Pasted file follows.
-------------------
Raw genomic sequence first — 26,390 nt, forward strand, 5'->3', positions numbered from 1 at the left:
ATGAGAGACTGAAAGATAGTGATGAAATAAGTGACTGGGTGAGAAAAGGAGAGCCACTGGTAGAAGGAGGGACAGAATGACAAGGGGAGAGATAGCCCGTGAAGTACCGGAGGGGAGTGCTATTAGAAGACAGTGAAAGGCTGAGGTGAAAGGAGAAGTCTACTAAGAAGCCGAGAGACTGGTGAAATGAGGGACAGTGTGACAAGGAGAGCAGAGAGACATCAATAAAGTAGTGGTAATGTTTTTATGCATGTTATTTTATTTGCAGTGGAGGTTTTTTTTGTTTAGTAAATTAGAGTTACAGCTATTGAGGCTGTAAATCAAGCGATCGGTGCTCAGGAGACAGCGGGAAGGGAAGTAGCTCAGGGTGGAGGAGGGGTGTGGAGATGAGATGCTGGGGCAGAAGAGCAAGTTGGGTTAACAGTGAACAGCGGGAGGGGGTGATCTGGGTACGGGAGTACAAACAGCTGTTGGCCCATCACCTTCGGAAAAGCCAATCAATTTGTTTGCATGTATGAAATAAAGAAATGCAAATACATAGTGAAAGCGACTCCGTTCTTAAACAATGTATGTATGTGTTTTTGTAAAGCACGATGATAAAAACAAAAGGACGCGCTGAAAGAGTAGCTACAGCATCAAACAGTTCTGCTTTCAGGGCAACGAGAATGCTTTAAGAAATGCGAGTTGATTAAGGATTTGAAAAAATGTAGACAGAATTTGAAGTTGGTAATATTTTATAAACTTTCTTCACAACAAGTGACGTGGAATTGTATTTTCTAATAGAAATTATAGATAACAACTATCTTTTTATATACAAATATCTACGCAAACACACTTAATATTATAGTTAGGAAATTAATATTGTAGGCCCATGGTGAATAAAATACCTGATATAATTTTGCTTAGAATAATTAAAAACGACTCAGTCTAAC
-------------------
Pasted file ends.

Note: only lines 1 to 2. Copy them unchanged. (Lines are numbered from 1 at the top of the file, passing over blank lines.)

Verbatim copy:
Raw genomic sequence first — 26,390 nt, forward strand, 5'->3', positions numbered from 1 at the left:
ATGAGAGACTGAAAGATAGTGATGAAATAAGTGACTGGGTGAGAAAAGGAGAGCCACTGGTAGAAGGAGGGACAGAATGACAAGGGGAGAGATAGCCCGTGAAGTACCGGAGGGGAGTGCTATTAGAAGACAGTGAAAGGCTGAGGTGAAAGGAGAAGTCTACTAAGAAGCCGAGAGACTGGTGAAATGAGGGACAGTGTGACAAGGAGAGCAGAGAGACATCAATAAAGTAGTGGTAATGTTTTTATGCATGTTATTTTATTTGCAGTGGAGGTTTTTTTTGTTTAGTAAATTAGAGTTACAGCTATTGAGGCTGTAAATCAAGCGATCGGTGCTCAGGAGACAGCGGGAAGGGAAGTAGCTCAGGGTGGAGGAGGGGTGTGGAGATGAGATGCTGGGGCAGAAGAGCAAGTTGGGTTAACAGTGAACAGCGGGAGGGGGTGATCTGGGTACGGGAGTACAAACAGCTGTTGGCCCATCACCTTCGGAAAAGCCAATCAATTTGTTTGCATGTATGAAATAAAGAAATGCAAATACATAGTGAAAGCGACTCCGTTCTTAAACAATGTATGTATGTGTTTTTGTAAAGCACGATGATAAAAACAAAAGGACGCGCTGAAAGAGTAGCTACAGCATCAAACAGTTCTGCTTTCAGGGCAACGAGAATGCTTTAAGAAATGCGAGTTGATTAAGGATTTGAAAAAATGTAGACAGAATTTGAAGTTGGTAATATTTTATAAACTTTCTTCACAACAAGTGACGTGGAATTGTATTTTCTAATAGAAATTATAGATAACAACTATCTTTTTATATACAAATATCTACGCAAACACACTTAATATTATAGTTAGGAAATTAATATTGTAGGCCCATGGTGAATAAAATACCTGATATAATTTTGCTTAGAATAATTAAAAACGACTCAGTCTAAC